Most people who accumulate fortunes tend to live lavish lifestyles – driving flashy cars, taking expensive overseas trips, dining at five-star restaurants and the like.
But Raymond Suckling was exceptional, not only in his modest lifestyle but also in how he chose to have his fortune distributed on his death.
Raymond served in the U.S. Army Ordnance in the Pacific and later worked as a mechanical engineer at Pittsburgh-based Koppers Company, accumulating more than $37 million during his lifetime through inheritance and investments.
But he lived so modestly – driving a Subaru, wearing Velcro shoes and dining on White Castle hamburgers – that no one, not even his closest friends, had any idea how much the man was really worth.
But now they do.
Raymond passed away in 2014 at the age of 93, but it was only recently announced that he donate his fortune to be used to improve the lives of residents of his hometown, Sewickley, Pennsylvania.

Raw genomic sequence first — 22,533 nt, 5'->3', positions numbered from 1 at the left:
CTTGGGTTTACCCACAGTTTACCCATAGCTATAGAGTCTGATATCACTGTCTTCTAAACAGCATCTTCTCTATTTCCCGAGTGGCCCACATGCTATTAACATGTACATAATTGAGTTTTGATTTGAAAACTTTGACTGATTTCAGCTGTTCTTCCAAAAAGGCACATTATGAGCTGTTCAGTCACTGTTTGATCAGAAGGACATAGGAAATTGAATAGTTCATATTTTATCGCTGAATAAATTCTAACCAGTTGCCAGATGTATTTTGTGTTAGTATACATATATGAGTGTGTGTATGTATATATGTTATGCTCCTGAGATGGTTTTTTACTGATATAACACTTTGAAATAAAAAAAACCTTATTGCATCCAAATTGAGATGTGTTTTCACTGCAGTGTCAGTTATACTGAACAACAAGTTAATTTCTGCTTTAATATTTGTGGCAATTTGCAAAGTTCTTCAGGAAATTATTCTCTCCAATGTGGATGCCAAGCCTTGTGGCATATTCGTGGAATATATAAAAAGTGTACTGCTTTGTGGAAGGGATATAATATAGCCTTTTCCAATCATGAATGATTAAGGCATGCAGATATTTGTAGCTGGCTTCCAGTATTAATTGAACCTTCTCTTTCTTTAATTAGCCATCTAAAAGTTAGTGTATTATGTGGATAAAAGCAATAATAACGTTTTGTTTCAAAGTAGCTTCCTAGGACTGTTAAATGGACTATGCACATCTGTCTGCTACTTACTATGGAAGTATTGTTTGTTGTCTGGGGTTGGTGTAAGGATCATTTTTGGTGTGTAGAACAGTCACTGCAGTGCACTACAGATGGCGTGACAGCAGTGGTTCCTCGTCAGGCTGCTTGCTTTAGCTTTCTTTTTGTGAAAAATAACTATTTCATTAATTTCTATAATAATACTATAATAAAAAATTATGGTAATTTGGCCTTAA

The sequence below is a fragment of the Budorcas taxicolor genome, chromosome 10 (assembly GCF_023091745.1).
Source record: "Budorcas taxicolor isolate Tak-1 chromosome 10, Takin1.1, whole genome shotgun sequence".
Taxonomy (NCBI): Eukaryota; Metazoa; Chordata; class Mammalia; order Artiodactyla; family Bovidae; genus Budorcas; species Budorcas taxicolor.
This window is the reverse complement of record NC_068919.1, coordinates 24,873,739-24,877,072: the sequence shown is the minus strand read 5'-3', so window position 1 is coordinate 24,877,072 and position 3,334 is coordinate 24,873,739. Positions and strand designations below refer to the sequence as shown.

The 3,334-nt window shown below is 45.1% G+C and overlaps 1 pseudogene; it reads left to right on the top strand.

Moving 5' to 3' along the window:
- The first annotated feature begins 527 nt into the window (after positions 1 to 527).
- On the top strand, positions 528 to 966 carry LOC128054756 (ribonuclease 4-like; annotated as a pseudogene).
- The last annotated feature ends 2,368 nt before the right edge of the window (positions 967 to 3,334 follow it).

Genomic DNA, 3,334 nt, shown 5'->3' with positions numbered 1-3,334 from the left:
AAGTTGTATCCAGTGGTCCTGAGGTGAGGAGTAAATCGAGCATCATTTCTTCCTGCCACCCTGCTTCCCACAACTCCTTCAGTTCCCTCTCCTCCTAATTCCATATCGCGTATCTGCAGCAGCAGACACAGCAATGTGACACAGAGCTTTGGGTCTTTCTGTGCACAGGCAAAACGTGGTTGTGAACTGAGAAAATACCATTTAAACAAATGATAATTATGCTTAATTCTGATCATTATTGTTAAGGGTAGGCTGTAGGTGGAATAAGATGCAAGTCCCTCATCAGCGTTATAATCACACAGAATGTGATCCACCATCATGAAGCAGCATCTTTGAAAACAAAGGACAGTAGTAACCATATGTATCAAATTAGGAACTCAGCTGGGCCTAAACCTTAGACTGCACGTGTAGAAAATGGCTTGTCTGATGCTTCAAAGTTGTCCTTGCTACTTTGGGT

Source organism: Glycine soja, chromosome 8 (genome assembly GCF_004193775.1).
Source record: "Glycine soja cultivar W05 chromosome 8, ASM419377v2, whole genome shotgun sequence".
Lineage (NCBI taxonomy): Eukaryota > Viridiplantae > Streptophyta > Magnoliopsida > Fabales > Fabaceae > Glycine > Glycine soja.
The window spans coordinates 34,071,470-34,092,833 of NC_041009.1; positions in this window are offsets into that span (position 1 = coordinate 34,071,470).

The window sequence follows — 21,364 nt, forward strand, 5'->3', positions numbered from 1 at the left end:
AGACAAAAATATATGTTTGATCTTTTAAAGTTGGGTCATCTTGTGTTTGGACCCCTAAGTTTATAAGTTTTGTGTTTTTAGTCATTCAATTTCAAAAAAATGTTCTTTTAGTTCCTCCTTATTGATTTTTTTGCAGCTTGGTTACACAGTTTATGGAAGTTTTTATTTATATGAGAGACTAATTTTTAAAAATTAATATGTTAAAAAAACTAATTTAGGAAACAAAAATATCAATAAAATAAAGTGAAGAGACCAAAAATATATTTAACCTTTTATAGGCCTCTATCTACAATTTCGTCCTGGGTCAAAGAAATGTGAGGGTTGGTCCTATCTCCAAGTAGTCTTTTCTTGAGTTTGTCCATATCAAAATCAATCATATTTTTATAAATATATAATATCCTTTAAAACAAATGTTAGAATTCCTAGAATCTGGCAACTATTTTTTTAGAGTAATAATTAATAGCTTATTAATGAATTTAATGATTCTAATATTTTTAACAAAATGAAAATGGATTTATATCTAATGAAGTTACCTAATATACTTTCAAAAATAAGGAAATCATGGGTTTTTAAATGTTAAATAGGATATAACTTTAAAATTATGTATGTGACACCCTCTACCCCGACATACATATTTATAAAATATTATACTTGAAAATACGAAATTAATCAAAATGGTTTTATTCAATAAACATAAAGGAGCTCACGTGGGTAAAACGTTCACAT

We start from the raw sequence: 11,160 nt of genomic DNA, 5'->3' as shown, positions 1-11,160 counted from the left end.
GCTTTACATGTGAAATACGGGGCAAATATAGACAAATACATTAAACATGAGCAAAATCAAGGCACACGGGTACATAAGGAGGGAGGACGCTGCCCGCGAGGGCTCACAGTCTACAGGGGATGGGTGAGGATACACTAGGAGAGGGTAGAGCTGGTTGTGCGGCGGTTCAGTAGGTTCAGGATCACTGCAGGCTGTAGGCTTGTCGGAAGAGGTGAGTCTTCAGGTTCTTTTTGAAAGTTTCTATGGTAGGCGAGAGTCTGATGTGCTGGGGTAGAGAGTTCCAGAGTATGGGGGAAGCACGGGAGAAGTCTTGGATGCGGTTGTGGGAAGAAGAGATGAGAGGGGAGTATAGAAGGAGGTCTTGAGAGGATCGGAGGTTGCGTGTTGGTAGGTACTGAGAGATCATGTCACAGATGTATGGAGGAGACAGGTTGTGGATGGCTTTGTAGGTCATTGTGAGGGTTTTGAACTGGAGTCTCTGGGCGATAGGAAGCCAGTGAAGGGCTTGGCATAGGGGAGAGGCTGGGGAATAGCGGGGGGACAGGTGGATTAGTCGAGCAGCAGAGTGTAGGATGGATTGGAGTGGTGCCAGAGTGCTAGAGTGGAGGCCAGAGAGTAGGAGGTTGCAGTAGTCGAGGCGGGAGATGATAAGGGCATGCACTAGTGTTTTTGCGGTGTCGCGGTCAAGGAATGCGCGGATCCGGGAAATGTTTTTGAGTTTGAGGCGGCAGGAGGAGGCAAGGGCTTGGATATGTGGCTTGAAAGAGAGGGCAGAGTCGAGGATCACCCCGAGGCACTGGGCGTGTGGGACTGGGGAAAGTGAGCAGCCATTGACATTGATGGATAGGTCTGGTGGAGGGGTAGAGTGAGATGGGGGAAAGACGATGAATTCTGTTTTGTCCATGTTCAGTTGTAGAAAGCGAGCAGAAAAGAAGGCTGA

The funds will be distributed in annual grants of $500,000 each to the Sewickley Public Library, the Heritage Valley Health System and the “100 Percent Pittsburgh” program. That program, which works to help residents in need, is run by the Pittsburgh Foundation, which says the donation is the second largest in its history.
Raymond never married and had no children of his own, but he did have a long-time companion, Betty Hallett, who he met in 1986. They remained together until her death in 2002. Her children remained in close with Raymond who, by then, was considered part of the family.
“Raymond always wanted to pay for everything,” said Buddy, Betty’s son, adding not even those closest to him “knew that he was a man of such means. Others in his situation might have chosen a more extravagant lifestyle. He was a good man.”
Huge thanks are owed to this incredibly kind and thoughtful man, whose generosity will not only benefit current Pittsburghers, but generations to come.
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